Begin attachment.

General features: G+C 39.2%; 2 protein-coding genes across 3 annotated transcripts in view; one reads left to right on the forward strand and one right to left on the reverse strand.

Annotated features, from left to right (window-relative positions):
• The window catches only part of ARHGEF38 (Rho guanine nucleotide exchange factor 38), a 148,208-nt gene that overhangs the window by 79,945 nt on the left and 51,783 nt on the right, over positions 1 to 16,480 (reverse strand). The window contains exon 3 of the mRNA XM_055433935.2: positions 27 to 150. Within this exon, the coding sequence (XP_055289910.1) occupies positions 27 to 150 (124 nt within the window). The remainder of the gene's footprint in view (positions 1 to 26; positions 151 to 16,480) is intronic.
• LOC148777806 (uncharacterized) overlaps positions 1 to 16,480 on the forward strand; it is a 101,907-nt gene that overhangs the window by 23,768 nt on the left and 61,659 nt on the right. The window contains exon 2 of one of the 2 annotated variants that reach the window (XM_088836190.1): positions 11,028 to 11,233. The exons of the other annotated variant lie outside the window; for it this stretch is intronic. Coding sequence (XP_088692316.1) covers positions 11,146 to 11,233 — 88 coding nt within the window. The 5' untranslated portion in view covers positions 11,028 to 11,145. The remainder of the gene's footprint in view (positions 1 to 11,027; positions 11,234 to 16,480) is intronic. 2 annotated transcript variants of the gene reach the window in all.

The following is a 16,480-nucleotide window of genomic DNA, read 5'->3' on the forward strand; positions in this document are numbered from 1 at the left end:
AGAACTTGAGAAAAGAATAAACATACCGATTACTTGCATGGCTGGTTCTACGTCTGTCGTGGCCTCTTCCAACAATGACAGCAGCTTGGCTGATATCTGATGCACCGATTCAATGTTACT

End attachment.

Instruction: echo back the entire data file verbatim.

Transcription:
General features: G+C 39.2%; 2 protein-coding genes across 3 annotated transcripts in view; one reads left to right on the forward strand and one right to left on the reverse strand.

Annotated features, from left to right (window-relative positions):
• The window catches only part of ARHGEF38 (Rho guanine nucleotide exchange factor 38), a 148,208-nt gene that overhangs the window by 79,945 nt on the left and 51,783 nt on the right, over positions 1 to 16,480 (reverse strand). The window contains exon 3 of the mRNA XM_055433935.2: positions 27 to 150. Within this exon, the coding sequence (XP_055289910.1) occupies positions 27 to 150 (124 nt within the window). The remainder of the gene's footprint in view (positions 1 to 26; positions 151 to 16,480) is intronic.
• LOC148777806 (uncharacterized) overlaps positions 1 to 16,480 on the forward strand; it is a 101,907-nt gene that overhangs the window by 23,768 nt on the left and 61,659 nt on the right. The window contains exon 2 of one of the 2 annotated variants that reach the window (XM_088836190.1): positions 11,028 to 11,233. The exons of the other annotated variant lie outside the window; for it this stretch is intronic. Coding sequence (XP_088692316.1) covers positions 11,146 to 11,233 — 88 coding nt within the window. The 5' untranslated portion in view covers positions 11,028 to 11,145. The remainder of the gene's footprint in view (positions 1 to 11,027; positions 11,234 to 16,480) is intronic. 2 annotated transcript variants of the gene reach the window in all.

The following is a 16,480-nucleotide window of genomic DNA, read 5'->3' on the forward strand; positions in this document are numbered from 1 at the left end:
AGAACTTGAGAAAAGAATAAACATACCGATTACTTGCATGGCTGGTTCTACGTCTGTCGTGGCCTCTTCCAACAATGACAGCAGCTTGGCTGATATCTGATGCACCGATTCAATGTTACT